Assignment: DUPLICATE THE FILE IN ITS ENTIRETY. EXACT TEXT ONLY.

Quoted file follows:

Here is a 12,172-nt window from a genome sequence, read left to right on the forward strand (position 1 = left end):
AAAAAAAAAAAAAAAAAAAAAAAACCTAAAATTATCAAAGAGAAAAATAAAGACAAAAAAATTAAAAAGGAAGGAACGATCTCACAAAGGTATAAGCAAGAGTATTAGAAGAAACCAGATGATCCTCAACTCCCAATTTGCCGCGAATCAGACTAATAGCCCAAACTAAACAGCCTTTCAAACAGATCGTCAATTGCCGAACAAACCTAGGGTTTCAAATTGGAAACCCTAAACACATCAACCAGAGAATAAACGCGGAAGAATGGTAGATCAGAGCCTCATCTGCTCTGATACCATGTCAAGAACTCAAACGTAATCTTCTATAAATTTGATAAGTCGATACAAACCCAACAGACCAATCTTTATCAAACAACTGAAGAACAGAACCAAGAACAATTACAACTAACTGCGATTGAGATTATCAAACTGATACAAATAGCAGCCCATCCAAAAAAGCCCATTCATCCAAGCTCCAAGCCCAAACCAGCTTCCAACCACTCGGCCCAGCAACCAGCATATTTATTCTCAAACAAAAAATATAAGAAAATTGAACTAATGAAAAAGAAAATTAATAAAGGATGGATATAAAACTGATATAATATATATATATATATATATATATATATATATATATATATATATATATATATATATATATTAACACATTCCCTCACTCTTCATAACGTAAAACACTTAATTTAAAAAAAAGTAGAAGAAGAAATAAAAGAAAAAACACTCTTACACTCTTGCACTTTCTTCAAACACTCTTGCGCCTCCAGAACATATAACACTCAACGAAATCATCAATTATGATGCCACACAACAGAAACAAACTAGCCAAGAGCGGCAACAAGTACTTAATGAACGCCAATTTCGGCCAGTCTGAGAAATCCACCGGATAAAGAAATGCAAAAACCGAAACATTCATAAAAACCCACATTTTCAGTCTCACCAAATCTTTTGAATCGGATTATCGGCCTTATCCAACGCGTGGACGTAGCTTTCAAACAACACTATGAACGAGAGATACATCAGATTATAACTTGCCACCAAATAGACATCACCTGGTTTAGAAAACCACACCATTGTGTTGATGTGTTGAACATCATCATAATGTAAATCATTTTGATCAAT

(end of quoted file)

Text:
Here is a 12,172-nt window from a genome sequence, read left to right on the forward strand (position 1 = left end):
AAAAAAAAAAAAAAAAAAAAAAAACCTAAAATTATCAAAGAGAAAAATAAAGACAAAAAAATTAAAAAGGAAGGAACGATCTCACAAAGGTATAAGCAAGAGTATTAGAAGAAACCAGATGATCCTCAACTCCCAATTTGCCGCGAATCAGACTAATAGCCCAAACTAAACAGCCTTTCAAACAGATCGTCAATTGCCGAACAAACCTAGGGTTTCAAATTGGAAACCCTAAACACATCAACCAGAGAATAAACGCGGAAGAATGGTAGATCAGAGCCTCATCTGCTCTGATACCATGTCAAGAACTCAAACGTAATCTTCTATAAATTTGATAAGTCGATACAAACCCAACAGACCAATCTTTATCAAACAACTGAAGAACAGAACCAAGAACAATTACAACTAACTGCGATTGAGATTATCAAACTGATACAAATAGCAGCCCATCCAAAAAAGCCCATTCATCCAAGCTCCAAGCCCAAACCAGCTTCCAACCACTCGGCCCAGCAACCAGCATATTTATTCTCAAACAAAAAATATAAGAAAATTGAACTAATGAAAAAGAAAATTAATAAAGGATGGATATAAAACTGATATAATATATATATATATATATATATATATATATATATATATATATATATATATATATATATATTAACACATTCCCTCACTCTTCATAACGTAAAACACTTAATTTAAAAAAAAGTAGAAGAAGAAATAAAAGAAAAAACACTCTTACACTCTTGCACTTTCTTCAAACACTCTTGCGCCTCCAGAACATATAACACTCAACGAAATCATCAATTATGATGCCACACAACAGAAACAAACTAGCCAAGAGCGGCAACAAGTACTTAATGAACGCCAATTTCGGCCAGTCTGAGAAATCCACCGGATAAAGAAATGCAAAAACCGAAACATTCATAAAAACCCACATTTTCAGTCTCACCAAATCTTTTGAATCGGATTATCGGCCTTATCCAACGCGTGGACGTAGCTTTCAAACAACACTATGAACGAGAGATACATCAGATTATAACTTGCCACCAAATAGACATCACCTGGTTTAGAAAACCACACCATTGTGTTGATGTGTTGAACATCATCATAATGTAAATCATTTTGATCAAT